The Joplin Globe, Joplin, MO

Local News

March 6, 2012

‘Biggest Loser’: It’s all about small changes

JOPLIN, Mo. — When Patrick House was 28 years old, a doctor saying that his veins were those of a 60-year-old had a big impact on him.

Perhaps “huge” would be a better adjective to describe that impact. House proceeded to drop 200 pounds.

The season 10 winner of NBC’s “The Biggest Loser” spoke Tuesday to a group of about 15 members and staff at the Joplin Family YMCA South. He talked about how he started at about 420 pounds and ended at 220 pounds in three months of filming the 2010 show, on which contestants compete to lose the most weight through diet and exercise.

“I always tell people that it’s about making the small changes that lead to the big changes,” House said. “Don’t overwhelm yourself in the first week with I’m going to diet, exercise, drink protein shakes and quit smoking. You can’t do all those things at the same time, but those small things over time can lead to a bigger change in living a healthy lifestyle.

“That’s the biggest thing I feel that ‘The Biggest Loser’ has given me. It’s given me a platform to stand up and try to help kids nationwide with making those changes and living a healthy lifestyle.”

He said it was the television show’s doctor who made the reference to his veins. He compared being able to be on the show to winning the lottery, with more than 300,000 people auditioning for the show during the season he competed.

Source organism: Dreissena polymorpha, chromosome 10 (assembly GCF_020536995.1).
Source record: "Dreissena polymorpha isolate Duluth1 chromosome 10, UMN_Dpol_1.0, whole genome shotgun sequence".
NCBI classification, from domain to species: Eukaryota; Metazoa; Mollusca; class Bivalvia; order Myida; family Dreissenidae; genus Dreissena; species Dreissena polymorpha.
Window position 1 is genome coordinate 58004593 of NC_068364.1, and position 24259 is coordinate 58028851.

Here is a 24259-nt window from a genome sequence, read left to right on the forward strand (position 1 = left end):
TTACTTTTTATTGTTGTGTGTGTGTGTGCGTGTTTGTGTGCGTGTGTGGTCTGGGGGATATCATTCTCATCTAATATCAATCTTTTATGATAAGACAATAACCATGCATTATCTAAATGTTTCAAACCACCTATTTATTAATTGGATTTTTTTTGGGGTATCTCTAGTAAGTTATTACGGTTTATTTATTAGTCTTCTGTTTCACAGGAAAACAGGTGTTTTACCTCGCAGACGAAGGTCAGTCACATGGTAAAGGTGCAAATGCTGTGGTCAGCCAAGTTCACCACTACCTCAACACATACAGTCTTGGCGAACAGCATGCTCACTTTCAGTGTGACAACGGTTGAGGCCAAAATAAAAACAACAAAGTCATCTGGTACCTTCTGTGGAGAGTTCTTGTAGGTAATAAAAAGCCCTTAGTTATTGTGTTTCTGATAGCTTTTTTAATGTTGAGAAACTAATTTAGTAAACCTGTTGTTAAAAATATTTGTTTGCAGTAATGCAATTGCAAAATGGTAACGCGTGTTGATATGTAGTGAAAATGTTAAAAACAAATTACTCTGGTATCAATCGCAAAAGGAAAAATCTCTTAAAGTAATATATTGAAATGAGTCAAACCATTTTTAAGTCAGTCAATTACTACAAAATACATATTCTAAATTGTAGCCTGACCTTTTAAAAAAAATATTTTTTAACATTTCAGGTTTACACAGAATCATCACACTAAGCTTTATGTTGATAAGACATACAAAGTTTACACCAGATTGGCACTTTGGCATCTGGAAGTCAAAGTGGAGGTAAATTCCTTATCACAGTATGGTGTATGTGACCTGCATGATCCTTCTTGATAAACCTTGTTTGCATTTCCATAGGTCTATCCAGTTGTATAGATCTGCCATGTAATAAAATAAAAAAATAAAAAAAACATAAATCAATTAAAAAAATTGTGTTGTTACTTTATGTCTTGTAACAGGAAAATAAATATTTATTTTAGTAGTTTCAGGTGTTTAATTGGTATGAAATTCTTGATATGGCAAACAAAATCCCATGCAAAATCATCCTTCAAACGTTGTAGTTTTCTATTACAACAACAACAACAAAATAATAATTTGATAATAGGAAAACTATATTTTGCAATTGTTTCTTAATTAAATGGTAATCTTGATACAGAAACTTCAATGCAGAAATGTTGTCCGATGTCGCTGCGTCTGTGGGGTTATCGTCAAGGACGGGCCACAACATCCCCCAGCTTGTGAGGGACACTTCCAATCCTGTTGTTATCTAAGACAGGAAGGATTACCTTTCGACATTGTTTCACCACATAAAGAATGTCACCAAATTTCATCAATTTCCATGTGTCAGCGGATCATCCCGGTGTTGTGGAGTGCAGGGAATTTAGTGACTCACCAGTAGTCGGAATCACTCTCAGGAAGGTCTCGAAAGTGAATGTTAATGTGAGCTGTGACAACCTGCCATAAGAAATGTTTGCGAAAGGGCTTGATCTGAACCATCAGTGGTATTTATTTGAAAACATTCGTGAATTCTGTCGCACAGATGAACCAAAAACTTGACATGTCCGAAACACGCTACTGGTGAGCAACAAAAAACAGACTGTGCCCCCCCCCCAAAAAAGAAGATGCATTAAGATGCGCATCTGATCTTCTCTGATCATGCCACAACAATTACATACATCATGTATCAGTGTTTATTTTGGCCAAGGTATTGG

The program also has an anti-bullying component that stresses treating people equally no matter how they look.

“I thought what he said today was incredible,” said Liz Scheurich, YMCA community wellness director. “Hearing what he said was so inspirational. I wish we could have gotten more people here that need to hear that message. We know how hard it is to keep a healthy lifestyle, and just to hear you’re not the only one that struggles helps.”

House described his personal weight loss challenges as well as behind-the-scenes details of being on the show. At one point, he was advised to eat a little more than 800 calories per day, which was a “mental and emotional test,” he said. During the show, he was working out up to 12 hours per day, but he has since cut back to one or two hours per day.

“It was interesting to hear what goes on behind the scenes,” said Lori Alburty, a Joplin resident and YMCA member who said she has watched the show every season. “It was motivational.”

House is working on a book that will chronicle his experiences. He also plans to run in the Boston Marathon.

Talking to children

PATRICK HOUSE lives in Mississippi, which he said is rated the most obese state in the country. Since his journey started on the television show, he has been contracted by the state of Mississippi to talk to children about making healthy choices, and through the Lean on Me program, he has spoken to about 15,000 youngsters about exercising and eating right.

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